“There’s a perfect example for you of a railway that’s leading the settlement of a region,” Sandoval-Strausz said. “South Florida is very lightly inhabited before Henry Flagler runs a railway down there.”
After establishing the grand Royal Poinciana hotel in 1894 on Lake Worth, Flagler opened the oceanfront Palm Beach Inn in 1896.
Renamed The Breakers in 1901 because of its proximity to the breaking waves, the hotel is in its third incarnation after fire destroyed the original wood-frame building in 1903 and another fire blazed through the hotel in 1925.
Today’s hotel, which opened in 1926, is a lavish Italian Renaissance-style resort. The rail station and the trestle that serviced it were destroyed in the 1930s, so cars are the norm for arriving guests.
The Breakers, One South Country Road, Palm Beach, Florida
5. El Tovar, Grand Canyon, Arizona
Railroads were involved in the construction of a number of hotels in the American West’s national parks.
The Great Northern Railway and its hotel subsidiary built numerous hotels and chalets in Montana’s Glacier National Park. At the Grand Canyon in Arizona, the Swiss-chalet and Norwegian-villa-inspired El Tovar opened its doors in 1905.
The lodge, perched on the Grand Canyon’s rim, was designed by Chicago architect Charles Whittlesey, the chief architect for the Atchison, Topeka and Santa Fe Railway.
The influential Fred Harvey Co. operated the hotel in conjunction with the railway. Harvey, who died in 1901, started out in 1876 with restaurants catering to rail travelers on tight schedules and soon expanded into hotels and gift shops.
Trains still run to El Tovar on the same line as the Atchison, Topeka and Santa Fe Railway, every day except Christmas.
El Tovar, 1 El Tovar Road, Grand Canyon Village, Arizona
6. InterContinental New York Barclay, New York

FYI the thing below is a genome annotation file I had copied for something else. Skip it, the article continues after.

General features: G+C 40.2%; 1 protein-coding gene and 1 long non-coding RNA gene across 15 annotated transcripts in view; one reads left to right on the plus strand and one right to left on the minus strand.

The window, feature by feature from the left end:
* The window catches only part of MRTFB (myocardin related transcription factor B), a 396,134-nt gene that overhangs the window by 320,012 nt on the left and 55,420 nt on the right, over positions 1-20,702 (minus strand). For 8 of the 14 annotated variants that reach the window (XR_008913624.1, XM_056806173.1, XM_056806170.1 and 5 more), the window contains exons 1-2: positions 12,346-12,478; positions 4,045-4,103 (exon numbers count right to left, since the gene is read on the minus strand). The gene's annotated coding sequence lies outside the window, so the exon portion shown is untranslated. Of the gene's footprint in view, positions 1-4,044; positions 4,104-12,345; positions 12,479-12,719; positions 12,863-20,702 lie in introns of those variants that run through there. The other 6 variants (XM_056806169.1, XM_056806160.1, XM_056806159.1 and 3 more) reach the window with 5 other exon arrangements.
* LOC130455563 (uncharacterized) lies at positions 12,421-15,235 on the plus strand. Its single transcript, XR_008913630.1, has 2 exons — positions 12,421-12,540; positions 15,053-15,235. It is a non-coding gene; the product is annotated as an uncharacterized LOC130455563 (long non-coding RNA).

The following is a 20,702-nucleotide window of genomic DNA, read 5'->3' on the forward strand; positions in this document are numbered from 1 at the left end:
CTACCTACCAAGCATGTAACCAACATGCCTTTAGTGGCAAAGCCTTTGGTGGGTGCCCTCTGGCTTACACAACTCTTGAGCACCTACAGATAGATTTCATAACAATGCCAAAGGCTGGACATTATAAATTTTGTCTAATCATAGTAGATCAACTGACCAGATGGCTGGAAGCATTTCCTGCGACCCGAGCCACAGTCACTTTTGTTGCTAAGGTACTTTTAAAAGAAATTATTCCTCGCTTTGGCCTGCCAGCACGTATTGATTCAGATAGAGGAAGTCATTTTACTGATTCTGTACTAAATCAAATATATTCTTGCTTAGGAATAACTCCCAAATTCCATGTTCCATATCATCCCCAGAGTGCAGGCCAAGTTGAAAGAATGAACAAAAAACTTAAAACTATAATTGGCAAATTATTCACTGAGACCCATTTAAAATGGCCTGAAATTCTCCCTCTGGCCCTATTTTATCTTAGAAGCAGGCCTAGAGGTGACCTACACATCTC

With the construction of the Grand Central Terminal in New York between 1903 and 1913, the New York Central Railroad electrified its tracks and put them underground, creating valuable real estate above the rails.
The Barclay, which opened in 1926, was built on “air rights” leased from the New York Central Realty and Terminal Corporation, a division of the Vanderbilt-owned railroad.
It was the last of four railroad hotels built around the terminal. Tracks to Grand Central are still located under the hotel, although underground passageways to the station are no longer in use.
Today, the InterContinental New York Barclay is on the verge of reopening after an $180 million renovation of the original hotel designed by Cross & Cross, the architectural firm behind Fifth Avenue’s Tiffany & Co. building.
Slated to open at the end of April, rates start at $379 for rooms and $1,100 for suites.
InterContinental New York Barclay, 111 E. 48th St., New York
7. The Greenbrier, White Sulphur Springs, West Virginia
Guests were “taking the waters” in White Sulphur Springs, West Virginia, more than a century before the railroad bought the resort and revived it for 20th-century visitors.
In 1869, the first passengers stepped off the train practically on the resort’s doorstep, but it wasn’t until 1910 that the Chesapeake and Ohio Railway purchased the property with big plans for expansion.
The railroad-built Greenbrier Hotel opened in 1913, complete with a new spa and golf course.
Though rail traffic has long since declined in favor of cars and airplanes, the Greenbrier is still accessible by train.
“I’m always encouraging people by telling them that the historically correct way to come to the Greenbrier is to take the train,” said Bob Conte, the resort’s historian of nearly four decades.
Spring rates vary depending on dates and hotel events. There’s a three-night promotion for the price of two available for much of April and May.
The Greenbrier, 300 W. Main St., White Sulphur Springs, West Virginia